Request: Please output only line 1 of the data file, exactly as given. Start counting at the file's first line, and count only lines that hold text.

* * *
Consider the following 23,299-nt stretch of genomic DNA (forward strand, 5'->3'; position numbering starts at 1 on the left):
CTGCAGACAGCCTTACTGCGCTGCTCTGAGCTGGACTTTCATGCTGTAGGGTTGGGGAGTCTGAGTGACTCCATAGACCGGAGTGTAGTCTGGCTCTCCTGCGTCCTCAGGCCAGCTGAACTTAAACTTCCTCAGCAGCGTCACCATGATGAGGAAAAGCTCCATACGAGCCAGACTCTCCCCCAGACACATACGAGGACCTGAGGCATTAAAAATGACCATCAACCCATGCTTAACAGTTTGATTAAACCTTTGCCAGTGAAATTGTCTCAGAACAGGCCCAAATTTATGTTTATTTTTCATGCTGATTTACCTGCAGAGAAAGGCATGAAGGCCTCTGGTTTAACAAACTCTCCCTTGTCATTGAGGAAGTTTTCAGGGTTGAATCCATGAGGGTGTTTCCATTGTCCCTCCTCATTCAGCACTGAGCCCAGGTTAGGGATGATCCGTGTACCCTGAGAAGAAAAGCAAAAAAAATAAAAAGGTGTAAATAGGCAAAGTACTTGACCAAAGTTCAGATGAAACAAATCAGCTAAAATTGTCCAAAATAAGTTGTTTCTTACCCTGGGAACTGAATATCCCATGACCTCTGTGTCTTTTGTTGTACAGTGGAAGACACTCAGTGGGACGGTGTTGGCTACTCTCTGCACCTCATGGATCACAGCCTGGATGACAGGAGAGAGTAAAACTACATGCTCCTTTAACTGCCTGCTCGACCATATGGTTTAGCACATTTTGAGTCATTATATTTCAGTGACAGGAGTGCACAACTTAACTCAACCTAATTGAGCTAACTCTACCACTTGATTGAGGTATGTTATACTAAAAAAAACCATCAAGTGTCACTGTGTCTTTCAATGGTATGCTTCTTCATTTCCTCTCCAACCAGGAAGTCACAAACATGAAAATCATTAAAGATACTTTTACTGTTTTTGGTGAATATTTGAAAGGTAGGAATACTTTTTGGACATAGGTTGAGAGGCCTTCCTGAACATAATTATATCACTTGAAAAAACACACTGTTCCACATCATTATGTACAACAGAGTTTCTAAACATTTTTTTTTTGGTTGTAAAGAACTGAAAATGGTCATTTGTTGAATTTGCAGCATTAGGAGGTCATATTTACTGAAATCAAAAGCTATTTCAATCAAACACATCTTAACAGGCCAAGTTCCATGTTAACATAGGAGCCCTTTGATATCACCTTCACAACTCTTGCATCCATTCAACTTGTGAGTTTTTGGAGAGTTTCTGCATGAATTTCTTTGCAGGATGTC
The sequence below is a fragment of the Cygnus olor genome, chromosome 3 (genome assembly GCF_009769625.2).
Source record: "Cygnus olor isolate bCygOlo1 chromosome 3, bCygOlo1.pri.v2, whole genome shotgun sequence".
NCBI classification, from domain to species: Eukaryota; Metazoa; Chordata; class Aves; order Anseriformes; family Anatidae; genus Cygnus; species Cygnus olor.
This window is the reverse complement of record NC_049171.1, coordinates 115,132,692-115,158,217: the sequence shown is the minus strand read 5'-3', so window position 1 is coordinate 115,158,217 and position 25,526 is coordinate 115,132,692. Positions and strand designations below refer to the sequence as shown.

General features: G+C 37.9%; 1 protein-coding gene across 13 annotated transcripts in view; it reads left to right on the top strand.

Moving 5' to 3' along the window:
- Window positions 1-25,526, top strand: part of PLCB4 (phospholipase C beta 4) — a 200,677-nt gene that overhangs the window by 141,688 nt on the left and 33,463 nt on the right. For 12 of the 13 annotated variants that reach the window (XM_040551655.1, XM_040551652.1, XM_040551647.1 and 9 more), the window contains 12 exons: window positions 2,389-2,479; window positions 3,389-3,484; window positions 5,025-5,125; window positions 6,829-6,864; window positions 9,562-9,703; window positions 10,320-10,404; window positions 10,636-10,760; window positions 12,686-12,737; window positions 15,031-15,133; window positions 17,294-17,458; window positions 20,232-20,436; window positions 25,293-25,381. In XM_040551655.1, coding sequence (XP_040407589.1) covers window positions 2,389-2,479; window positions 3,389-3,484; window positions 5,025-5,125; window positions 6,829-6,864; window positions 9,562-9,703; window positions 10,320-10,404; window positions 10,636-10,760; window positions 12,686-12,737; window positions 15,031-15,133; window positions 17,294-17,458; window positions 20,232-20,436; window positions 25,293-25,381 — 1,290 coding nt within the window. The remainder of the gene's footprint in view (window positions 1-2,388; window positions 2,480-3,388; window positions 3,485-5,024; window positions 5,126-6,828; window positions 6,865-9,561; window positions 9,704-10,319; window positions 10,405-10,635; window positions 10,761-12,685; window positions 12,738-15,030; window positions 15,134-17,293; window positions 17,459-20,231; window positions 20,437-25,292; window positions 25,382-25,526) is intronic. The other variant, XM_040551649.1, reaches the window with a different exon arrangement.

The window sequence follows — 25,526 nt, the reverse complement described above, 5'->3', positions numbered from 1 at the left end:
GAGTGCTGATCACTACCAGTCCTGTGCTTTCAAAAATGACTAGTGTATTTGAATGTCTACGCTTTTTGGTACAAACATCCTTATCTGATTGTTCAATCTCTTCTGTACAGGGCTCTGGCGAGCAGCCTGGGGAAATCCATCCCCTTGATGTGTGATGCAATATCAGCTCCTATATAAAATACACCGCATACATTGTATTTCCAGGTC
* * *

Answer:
Consider the following 23,299-nt stretch of genomic DNA (forward strand, 5'->3'; position numbering starts at 1 on the left):